James has worked with Randy Carfagno on Macy’s Thanksgiving Day Parade for the last fifteen years. Every year they make costumes and giant walk around characters. Occasionally they perform their creations in the parade. One year James marched his huge backpack puppets in the parade and right after ran to the airport to catch a plane. He was home for Thanksgiving dinner.
On the fourth Thursday of the month, the same day that most Americans gather around the dining table and gobble turkey to celebrate the Thanksgiving holiday, the Macy’s Thanksgiving Day Parade marches through the streets of New York City. Elaborate floats, marching bands, clowns and celebrities create a carnivalesque atmosphere. But the main attraction is the parade’s giant helium balloons, many of which are depictions of cartoon characters.
For more than 80 years, the parade has drawn spectators who line the streets and cheer on the participants. The parade currently starts its 43-block trek at 77th Street and Central Park West; travels south to Columbus Circle; turns onto Broadway; follows Broadway to 34th Street; turns west onto 34th Street right after the Macy’s Herald Square store; and ends at Seventh Avenue. Covering two and half miles, the three-hour spectacle runs from 9 a.m. to noon.
The holiday event grew (and grew) over time from a small parade of floats and live animals organized by Macy’s employees — the majority of whom were emigrants — into a large-scale annual tradition. The parade showcases 10,000 participants, and crowds of 2 to 3.5 million spectators cram Manhattan’s streets for a close-up view. Another 50 million watch the parade on TV.
Question: What’s the story behind the Thanksgiving Day Parade?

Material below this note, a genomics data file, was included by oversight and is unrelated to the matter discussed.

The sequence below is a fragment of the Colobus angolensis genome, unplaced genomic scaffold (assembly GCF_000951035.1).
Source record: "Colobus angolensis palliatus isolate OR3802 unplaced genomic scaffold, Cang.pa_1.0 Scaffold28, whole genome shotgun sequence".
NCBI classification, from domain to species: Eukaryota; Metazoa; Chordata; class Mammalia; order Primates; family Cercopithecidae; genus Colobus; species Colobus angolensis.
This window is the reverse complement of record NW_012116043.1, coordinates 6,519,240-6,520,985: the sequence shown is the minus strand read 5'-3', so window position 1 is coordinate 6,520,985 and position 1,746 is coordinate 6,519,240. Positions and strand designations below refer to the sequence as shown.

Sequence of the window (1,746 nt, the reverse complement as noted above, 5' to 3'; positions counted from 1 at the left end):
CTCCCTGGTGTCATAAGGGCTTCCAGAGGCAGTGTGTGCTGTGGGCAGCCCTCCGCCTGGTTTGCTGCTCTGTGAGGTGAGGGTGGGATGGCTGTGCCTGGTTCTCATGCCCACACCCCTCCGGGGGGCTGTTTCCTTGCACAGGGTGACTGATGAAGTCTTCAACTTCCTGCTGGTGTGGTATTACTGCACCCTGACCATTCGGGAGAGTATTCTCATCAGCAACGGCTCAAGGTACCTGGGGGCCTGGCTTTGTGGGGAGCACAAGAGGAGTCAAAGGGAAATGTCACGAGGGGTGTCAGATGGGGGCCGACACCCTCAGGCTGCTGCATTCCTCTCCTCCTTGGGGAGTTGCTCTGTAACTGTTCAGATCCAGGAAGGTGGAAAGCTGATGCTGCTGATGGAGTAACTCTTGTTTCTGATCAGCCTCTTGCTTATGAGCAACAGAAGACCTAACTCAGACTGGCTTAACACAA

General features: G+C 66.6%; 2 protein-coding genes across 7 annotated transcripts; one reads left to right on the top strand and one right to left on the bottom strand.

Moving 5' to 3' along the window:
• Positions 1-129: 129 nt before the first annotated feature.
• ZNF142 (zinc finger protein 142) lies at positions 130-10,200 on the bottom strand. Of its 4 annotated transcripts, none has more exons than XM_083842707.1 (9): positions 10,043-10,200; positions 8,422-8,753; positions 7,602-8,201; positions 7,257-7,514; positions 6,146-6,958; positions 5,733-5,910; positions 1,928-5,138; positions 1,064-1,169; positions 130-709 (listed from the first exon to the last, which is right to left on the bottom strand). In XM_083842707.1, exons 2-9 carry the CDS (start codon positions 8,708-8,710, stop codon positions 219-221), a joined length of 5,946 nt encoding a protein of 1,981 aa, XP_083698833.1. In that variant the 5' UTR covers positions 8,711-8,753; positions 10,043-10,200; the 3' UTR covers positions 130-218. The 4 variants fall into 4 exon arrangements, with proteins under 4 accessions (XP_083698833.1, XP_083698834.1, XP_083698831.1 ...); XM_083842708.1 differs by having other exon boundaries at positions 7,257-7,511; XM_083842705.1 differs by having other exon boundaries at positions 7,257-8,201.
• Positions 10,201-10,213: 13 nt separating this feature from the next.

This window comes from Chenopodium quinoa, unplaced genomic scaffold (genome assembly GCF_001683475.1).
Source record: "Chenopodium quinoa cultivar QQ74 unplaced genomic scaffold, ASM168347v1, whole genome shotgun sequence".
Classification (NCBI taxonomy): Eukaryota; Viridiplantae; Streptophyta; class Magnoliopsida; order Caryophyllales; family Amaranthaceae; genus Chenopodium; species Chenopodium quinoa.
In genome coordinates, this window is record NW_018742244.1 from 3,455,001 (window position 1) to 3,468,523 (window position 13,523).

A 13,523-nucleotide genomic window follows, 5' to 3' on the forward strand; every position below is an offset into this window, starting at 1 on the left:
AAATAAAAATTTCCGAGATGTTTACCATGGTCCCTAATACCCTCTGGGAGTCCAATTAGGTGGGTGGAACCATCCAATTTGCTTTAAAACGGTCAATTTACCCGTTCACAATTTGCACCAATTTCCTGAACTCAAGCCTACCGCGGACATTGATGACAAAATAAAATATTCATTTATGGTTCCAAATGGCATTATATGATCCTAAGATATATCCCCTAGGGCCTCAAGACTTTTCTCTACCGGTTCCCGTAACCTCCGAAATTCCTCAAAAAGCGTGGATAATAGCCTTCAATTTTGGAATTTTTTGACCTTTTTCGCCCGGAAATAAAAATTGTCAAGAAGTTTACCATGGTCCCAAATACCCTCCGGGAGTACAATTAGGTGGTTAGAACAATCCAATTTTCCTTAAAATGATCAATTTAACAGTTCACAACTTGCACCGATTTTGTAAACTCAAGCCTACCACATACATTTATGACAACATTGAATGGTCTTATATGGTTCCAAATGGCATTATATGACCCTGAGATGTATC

Tom Otterness: Yeah. Yeah. They came to me for Macy’s. They’d seen my work on Broadway and thought, oh, this looks like a balloon. I mean it and it’s true, this is like I do inflated forms so we dug around the studio, came up with an image, I’d thought all this Humpty Dumpty image would be good. After he left the studio I remember going, oh, upside down, you know. I’m turned in the midst of falling, it seems to make sense with the balloon. It was great. They’ve got it like a Toyland out in New Jersey and I love going out there, you know, maybe a hundred people working on this bizarre balloons and models. You start with a small model and they scale up from there. And as they saw this, you have to change your design to fit the technology of what balloons will do and can do, so that was exciting and… We actually went out to South Dakota for the test flight, so we manage, you know, walk with the balloon out there and then they took me out in a balloon ride around South Dakota. And then at Macy’s day when the parade came… we, yeah, it was fabulous. It’s like a million people and just on sight, and then the idea that you’re getting into 50 million homes out that to me that was like I was saying about trying to find avenues for public work. I thought that was, that was public work, to get into TV sets in 50 million homes. That’s how I first knew New York was to watch, you know, in Kansa was to watch the Macy’s Day Parade, so I knew what that felt like, you know. That was… That was a real deal, you know.